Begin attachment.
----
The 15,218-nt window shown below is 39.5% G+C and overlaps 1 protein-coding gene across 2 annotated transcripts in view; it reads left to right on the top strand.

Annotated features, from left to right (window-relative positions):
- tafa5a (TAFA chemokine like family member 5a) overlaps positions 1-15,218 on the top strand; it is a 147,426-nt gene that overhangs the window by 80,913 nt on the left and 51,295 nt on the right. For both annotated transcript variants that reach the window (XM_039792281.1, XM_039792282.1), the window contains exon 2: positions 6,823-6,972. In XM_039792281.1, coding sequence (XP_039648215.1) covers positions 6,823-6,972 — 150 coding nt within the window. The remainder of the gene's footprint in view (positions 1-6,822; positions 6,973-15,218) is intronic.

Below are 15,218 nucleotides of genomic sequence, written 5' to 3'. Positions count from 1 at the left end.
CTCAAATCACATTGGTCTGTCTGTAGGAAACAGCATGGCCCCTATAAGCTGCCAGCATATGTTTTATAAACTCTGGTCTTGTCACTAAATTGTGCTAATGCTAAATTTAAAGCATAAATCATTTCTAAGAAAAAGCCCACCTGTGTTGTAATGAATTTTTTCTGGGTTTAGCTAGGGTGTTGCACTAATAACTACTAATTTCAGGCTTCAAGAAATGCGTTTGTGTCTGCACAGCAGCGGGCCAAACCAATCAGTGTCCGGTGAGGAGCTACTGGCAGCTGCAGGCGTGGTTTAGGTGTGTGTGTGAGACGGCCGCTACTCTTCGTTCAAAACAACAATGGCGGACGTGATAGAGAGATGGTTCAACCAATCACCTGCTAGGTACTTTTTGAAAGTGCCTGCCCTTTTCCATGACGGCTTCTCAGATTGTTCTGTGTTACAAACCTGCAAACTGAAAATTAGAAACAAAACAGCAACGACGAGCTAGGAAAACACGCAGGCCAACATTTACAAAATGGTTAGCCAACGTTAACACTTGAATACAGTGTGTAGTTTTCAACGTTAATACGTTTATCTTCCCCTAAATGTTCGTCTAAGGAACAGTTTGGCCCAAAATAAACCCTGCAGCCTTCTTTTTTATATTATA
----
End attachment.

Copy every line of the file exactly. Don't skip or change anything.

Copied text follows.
The 15,218-nt window shown below is 39.5% G+C and overlaps 1 protein-coding gene across 2 annotated transcripts in view; it reads left to right on the top strand.

Annotated features, from left to right (window-relative positions):
- tafa5a (TAFA chemokine like family member 5a) overlaps positions 1-15,218 on the top strand; it is a 147,426-nt gene that overhangs the window by 80,913 nt on the left and 51,295 nt on the right. For both annotated transcript variants that reach the window (XM_039792281.1, XM_039792282.1), the window contains exon 2: positions 6,823-6,972. In XM_039792281.1, coding sequence (XP_039648215.1) covers positions 6,823-6,972 — 150 coding nt within the window. The remainder of the gene's footprint in view (positions 1-6,822; positions 6,973-15,218) is intronic.

Below are 15,218 nucleotides of genomic sequence, written 5' to 3'. Positions count from 1 at the left end.
CTCAAATCACATTGGTCTGTCTGTAGGAAACAGCATGGCCCCTATAAGCTGCCAGCATATGTTTTATAAACTCTGGTCTTGTCACTAAATTGTGCTAATGCTAAATTTAAAGCATAAATCATTTCTAAGAAAAAGCCCACCTGTGTTGTAATGAATTTTTTCTGGGTTTAGCTAGGGTGTTGCACTAATAACTACTAATTTCAGGCTTCAAGAAATGCGTTTGTGTCTGCACAGCAGCGGGCCAAACCAATCAGTGTCCGGTGAGGAGCTACTGGCAGCTGCAGGCGTGGTTTAGGTGTGTGTGTGAGACGGCCGCTACTCTTCGTTCAAAACAACAATGGCGGACGTGATAGAGAGATGGTTCAACCAATCACCTGCTAGGTACTTTTTGAAAGTGCCTGCCCTTTTCCATGACGGCTTCTCAGATTGTTCTGTGTTACAAACCTGCAAACTGAAAATTAGAAACAAAACAGCAACGACGAGCTAGGAAAACACGCAGGCCAACATTTACAAAATGGTTAGCCAACGTTAACACTTGAATACAGTGTGTAGTTTTCAACGTTAATACGTTTATCTTCCCCTAAATGTTCGTCTAAGGAACAGTTTGGCCCAAAATAAACCCTGCAGCCTTCTTTTTTATATTATA